Antibody Test For Diabetes

Submitted by Medical Health Test Team on October 17, 2012

The incidence of antibodies in the body can be checked with the anti-insulin antibody test. The test is very simple and involves drawing blood from a vein that is present on the inner side of your elbow or a vein from the back of your hand. An antiseptic liquid is used to kill the germs from the area from which blood is drawn. With the help of a band usually elastic in nature, the doctor or health care provider tightens the upper part of the arm so as to apply some amount of pressure on the area. This ensures that the blood would fill in the vein causing it to swell and the doctor would therefore be able to draw some blood for the test.

With the help of a needle the health care provider draws blood from the vein and collects it in an air-tight vial that is attached to the needle. The health care provider then loosens and removes the elastic band from your arm. The area that is punctured is then sealed with a band - aid to prevent it from bleeding. This is done once the blood is collected.

In the case of children who are young or in the case of infants the skin is punctured with the help of a lancet. A pipette or glass tube is then used in order to collect the blood. In some cases the blood is directly collected on a slide or on a test strip. The technician in the laboratory conducts a test that helps in tagging the proteins. There is no special preparation required for the test. Sometimes people complain of some pain whereas others might not feel anything, but a slight stinging sensation.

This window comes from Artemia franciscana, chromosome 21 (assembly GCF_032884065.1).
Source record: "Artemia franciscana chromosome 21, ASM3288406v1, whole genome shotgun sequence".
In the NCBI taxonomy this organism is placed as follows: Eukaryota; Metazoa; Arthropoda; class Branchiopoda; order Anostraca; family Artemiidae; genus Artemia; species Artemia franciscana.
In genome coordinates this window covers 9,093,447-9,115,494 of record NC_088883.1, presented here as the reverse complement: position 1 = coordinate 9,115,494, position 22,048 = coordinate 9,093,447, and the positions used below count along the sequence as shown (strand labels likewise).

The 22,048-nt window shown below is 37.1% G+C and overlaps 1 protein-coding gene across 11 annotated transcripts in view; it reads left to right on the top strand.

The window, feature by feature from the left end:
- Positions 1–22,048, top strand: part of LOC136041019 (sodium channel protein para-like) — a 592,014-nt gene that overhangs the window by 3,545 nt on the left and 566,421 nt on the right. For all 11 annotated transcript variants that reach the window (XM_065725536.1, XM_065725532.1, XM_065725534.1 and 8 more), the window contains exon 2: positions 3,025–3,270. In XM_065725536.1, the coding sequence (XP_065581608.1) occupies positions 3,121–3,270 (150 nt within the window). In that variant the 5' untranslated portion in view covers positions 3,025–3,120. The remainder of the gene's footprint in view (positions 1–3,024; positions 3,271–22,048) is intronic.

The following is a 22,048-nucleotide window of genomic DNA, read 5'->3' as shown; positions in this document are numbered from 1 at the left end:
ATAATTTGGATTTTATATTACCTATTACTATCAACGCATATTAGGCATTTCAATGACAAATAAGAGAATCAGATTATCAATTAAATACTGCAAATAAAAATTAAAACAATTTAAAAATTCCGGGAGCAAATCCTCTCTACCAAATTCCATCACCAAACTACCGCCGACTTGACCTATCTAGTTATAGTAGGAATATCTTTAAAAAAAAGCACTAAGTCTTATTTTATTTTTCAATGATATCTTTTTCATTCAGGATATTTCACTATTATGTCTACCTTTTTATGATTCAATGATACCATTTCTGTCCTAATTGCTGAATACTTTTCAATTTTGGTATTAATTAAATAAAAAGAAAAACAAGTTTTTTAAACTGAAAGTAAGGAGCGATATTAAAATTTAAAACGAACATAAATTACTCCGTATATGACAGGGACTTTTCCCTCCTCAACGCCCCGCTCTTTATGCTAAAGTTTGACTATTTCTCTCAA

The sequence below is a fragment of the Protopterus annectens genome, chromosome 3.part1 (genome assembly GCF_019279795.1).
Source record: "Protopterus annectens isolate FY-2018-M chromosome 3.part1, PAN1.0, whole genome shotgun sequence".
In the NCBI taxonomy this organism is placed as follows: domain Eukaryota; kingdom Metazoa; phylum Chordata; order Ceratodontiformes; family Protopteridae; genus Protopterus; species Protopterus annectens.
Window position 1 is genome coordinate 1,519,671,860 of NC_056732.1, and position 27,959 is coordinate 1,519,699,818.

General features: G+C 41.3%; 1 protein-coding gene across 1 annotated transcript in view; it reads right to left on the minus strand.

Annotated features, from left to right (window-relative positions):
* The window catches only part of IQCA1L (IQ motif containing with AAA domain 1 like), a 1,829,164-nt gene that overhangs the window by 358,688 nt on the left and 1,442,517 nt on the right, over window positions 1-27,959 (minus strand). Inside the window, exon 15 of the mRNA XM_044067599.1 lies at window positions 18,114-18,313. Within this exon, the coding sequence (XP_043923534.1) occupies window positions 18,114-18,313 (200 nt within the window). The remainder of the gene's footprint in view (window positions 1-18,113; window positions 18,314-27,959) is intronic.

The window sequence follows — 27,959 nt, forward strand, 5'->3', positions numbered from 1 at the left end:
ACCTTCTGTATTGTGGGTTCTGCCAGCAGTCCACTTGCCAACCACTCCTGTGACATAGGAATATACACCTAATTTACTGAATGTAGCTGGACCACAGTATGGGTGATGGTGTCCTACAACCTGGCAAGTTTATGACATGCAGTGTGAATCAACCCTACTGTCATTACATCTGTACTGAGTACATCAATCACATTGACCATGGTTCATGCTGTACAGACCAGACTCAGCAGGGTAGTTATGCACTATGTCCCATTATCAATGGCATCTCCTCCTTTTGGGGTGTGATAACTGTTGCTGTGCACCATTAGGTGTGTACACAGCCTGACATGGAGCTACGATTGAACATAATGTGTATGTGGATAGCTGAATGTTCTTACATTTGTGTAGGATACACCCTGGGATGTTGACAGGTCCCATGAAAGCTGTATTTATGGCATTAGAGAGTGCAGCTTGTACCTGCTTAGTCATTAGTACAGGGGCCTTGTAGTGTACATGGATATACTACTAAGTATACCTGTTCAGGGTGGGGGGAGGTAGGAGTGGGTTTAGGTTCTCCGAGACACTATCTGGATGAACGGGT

There is a need for this test if there are chances that you may be at a risk especially for type 1 diabetes. Your doctor may recommend it if you are not able to control your diabetes with the help of insulin. It could be also done if you are allergic to insulin.

If your results are normal then there would be no antibodies against insulin found in your blood. However, remember that there may be slight variations as far as normal value ranges are concerned amongst different laboratories. Check what your specific test results mean with your doctor.

The reaction of your body towards insulin is different when you have antibodies called IgG and IgM. Your body responds like the insulin is foreign. Thus the effect of the insulin is neutralized or is lessened. The time the insulin takes to act, changes if there are antibodies present in your body, thus increasing your risk for low blood pressure. Thus you may have to take increased levels of insulin. If the antibody called IgE is high against insulin then your body develops an allergic response to it.

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